all words: Ryma Chikhoune, all photos: Alyssa Lesser
I know nothing about beer. And when I was asked to go “beer tasting” with Ty Segall, in my mind it involved an imaginary beer expert, casually walking us through the drafts, educating us on the grand history and process of beer making. But that didn’t happen. So, basically, I put 12 different kinds of beers in Ty’s face, and between questions, he had a taste and told us what he thought. Since I clearly lack any knowledge or natural skill in beer description/terminology, I’ll leave you with Ty’s top three: the Weihenstephan Wheat Beer, followed by the Captain Lawrence Liquid Gold and the Old Speckled Hen. (“I’m going to say no thank you to the Kelso Pilsner,” he says after a sip.)
I first found out about Ty Segall when I heard “Cents” – I was really into it. The track came from Ty’s sophomore endeavor Lemons, released in 2009. Then came Melted, followed by last year’s Goodbye Bread. 2012 alone has seen the release of three new LPs (that you kind of have to listen to), Hair, a collaboration with Tim Presley of White Fence, a recorded album with his touring band, Slaughterhouse, and Ty’s own record – Drag City’s Twins, out today.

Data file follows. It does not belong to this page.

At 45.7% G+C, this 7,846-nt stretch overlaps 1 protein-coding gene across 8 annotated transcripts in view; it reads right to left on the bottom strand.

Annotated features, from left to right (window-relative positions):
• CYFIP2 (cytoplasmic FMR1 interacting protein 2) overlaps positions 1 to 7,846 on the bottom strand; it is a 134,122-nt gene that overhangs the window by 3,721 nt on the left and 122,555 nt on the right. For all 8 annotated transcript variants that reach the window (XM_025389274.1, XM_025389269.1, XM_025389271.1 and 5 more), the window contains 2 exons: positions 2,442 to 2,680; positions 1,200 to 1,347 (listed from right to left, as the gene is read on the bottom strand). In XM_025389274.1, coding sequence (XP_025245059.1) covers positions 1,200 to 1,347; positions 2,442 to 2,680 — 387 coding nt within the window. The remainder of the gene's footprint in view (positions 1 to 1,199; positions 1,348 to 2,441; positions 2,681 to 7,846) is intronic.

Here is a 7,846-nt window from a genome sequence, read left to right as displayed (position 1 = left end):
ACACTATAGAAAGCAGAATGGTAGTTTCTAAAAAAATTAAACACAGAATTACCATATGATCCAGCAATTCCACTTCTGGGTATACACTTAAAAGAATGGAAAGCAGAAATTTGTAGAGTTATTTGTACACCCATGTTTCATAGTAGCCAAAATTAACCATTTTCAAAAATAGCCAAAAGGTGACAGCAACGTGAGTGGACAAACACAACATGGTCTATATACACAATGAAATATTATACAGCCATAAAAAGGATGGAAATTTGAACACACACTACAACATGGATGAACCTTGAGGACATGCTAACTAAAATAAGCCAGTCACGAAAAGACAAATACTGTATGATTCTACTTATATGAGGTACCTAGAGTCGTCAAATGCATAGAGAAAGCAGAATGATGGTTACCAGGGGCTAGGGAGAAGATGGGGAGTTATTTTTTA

Are you a beer guy?
I know a little about beer, but I’m definite not a…beer dude, you know?
So, you grew up in Laguna Beach – what was that like?
It was good. It’s a normal, small town…suburban style.
What did your parents listen to around the house?
My mom was actually super into hair metal, which is pretty rad, like Thin Lizzy. My dad was really into oldies like the Beatles, oldies radio…all the 50s Doo-wop and 60s hits, all up into the sort of psychedelic stuff. It was a weird bend of Guns and Roses and Louis Louis.
What were you listening to in school?
I was getting into skateboarding and surf stuff in middle school, so I started listening to Dick Dale. I started off on Led Zeppelin, Hendrix, Cream, and Black Sabbath when I was 12. I was a super psyched weird little 12-year-old kid with a hood on and headphones everywhere…out to eat with their parents with headphones – that kind of kid.
You were that kid?
I would take my headphone off and be like, “I’ll have the California roll bleeeehhhhh” and put it back on, all pissed off. That was me.
Eventually, I got into Black Flag and the Germs and all that punk stuff, The Dead Boys, Dead Kennedys, the Buzzcocks. And then I got into the Contortions and No Wave…DNA, this band called The Dance. I got the New York Noise comp when I was 14 or 15, and I was super down with that. And right around that time, there was that resurgence of dance punk…Gang of Four, The Pop Group and The Rapture, back when The Rapture was a noisy dance punk band…that record Echoes came out, and I was super into that. I got into garage music later, which is funny, because it was all backwards…I found The Kinks, and The Sonics, The Mummies when I was 16 or 17, super late in the game. And then I got into psych music…
In San Francisco?
Yeah, in college [University of San Francisco]. And then I got into noise rock…And now I just listen to all that stuff. And I probably gave you a way too detailed explanation.
No, it’s cool. What made you decide to pick up a guitar?